False Imprisonment Attorney in Fort Worth

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Written by: Benton Accident & Injury Lawyers Last Updated : May 1, 2024

False imprisonment is regarded as the unlawful detention of another individual against their will. The threat of bodily injury often accompanies it. It imposes unreasonable duress on the victim. False imprisonment is often enforced with physical barriers. While one of the more common cases is initiated by a false arrest, any action restricting another person’s freedom of movement—such as locking someone in a car or room—can be considered false imprisonment. The unlawful detention can be tried as a crime or intentional tort. The difference is that a crime carries imprisonment as a penalty. In contrast, an intentional tort is a civil offense that results in monetary damages. In some cases, false imprisonment can be tried as both. If you were unlawfully held against your will, either by a regular person or the police, call our Fort Worth false Imprisonment attorneys today.

Being imprisoned without your consent can be an incredibly traumatic experience. Not only can you suffer physical damages while being forcibly confined to a potentially small or otherwise inhospitable space, but the additional psychological consequences of such a violation can be very damaging.

At Benton Accident & Injury Lawyers, our Fort Worth false imprisonment attorneys believe that those who maliciously infringe on the personal liberty of others deserve to be held accountable to the fullest extent of the law. Contact us today for a free evaluation of your case.

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    Penalties for False Imprisonment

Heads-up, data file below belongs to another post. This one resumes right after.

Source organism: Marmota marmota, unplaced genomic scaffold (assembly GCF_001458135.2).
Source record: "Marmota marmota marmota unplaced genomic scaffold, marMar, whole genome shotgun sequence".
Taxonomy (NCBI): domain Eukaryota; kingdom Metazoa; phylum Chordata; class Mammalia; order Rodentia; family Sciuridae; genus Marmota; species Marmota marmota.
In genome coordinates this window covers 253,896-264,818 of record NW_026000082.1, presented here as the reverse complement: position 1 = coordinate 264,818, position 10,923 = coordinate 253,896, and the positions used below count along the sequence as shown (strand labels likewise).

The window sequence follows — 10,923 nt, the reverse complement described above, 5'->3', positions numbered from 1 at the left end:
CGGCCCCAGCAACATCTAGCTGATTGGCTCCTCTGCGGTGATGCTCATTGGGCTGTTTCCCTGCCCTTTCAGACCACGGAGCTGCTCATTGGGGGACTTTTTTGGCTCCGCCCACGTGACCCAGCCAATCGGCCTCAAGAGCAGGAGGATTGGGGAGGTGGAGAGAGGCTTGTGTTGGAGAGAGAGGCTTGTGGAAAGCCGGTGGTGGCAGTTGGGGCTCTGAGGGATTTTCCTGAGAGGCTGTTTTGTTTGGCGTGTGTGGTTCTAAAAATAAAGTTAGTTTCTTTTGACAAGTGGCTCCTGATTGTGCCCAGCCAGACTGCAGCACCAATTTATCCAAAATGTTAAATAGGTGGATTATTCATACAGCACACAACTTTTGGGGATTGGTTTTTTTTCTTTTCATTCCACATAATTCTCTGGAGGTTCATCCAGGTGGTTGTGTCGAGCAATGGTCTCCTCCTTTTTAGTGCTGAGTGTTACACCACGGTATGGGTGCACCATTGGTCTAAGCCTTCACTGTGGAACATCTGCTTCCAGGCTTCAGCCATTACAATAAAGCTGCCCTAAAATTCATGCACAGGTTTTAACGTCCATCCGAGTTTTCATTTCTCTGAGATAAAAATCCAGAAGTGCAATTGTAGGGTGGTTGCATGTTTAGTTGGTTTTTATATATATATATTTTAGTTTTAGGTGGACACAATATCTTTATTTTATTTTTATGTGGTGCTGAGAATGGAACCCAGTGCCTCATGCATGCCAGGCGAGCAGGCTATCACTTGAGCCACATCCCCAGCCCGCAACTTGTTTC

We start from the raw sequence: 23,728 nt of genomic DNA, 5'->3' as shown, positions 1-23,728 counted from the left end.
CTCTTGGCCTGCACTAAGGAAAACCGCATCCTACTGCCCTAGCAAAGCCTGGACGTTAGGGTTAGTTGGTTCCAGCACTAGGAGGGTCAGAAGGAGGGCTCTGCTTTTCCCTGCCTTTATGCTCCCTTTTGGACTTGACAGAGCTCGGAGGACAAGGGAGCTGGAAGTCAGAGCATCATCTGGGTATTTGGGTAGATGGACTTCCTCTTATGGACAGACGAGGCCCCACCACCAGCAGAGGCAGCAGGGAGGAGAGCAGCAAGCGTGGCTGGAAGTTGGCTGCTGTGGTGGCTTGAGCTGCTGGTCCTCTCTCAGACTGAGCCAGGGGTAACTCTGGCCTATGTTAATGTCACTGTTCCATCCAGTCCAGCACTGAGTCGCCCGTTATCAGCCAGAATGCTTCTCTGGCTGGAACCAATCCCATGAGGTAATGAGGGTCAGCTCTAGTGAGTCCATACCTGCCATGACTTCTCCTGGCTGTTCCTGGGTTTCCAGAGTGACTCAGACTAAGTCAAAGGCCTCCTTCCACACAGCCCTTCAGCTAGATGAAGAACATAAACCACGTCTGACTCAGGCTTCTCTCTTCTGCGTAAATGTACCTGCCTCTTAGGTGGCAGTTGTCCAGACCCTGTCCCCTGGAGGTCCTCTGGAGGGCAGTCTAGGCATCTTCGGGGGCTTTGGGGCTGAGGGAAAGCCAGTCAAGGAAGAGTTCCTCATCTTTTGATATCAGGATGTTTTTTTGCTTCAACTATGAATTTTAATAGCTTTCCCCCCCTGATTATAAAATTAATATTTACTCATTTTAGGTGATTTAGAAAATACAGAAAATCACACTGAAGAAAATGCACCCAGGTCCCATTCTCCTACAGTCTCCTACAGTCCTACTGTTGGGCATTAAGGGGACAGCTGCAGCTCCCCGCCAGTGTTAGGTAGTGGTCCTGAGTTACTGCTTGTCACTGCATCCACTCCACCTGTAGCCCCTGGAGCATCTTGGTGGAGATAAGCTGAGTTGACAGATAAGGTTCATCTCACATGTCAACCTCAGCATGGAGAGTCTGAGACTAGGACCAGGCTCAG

To be considered false imprisonment, the captivity must have included the unlawful restraint of another against their will and without legal justification. Considering this, a person held against their consent by law enforcement because they were suspected of committing a crime would not have been falsely imprisoned. Otherwise, the penalties for false imprisonment can include the following:

    • Misdemeanor: jail time for up to one year; a maximum fine of $1,000; probation
    • Felony: jail time for up to twenty years; a fine of $10,000 or more; probation

    Felony charges for false imprisonment may be increased if the threat of violence is used. Felony charges may also apply if the imprisonment includes the detention of a child. If the imprisonment you being transported against your will, the crime would be elevated to a kidnapping charge.

    Contact a False Imprisonment Lawyer in Fort Worth

    At Benton Accident & Injury Lawyers, our legal team has the knowledge to present an aggressive case against the party that imprisoned you against your will. If you have been a victim of false imprisonment, don’t hesitate to contact our Fort Worth offices at (817) 935-8000 for support and guidance in your case. You can also visit our Fort Worth page to learn more about our personal injury practice areas.

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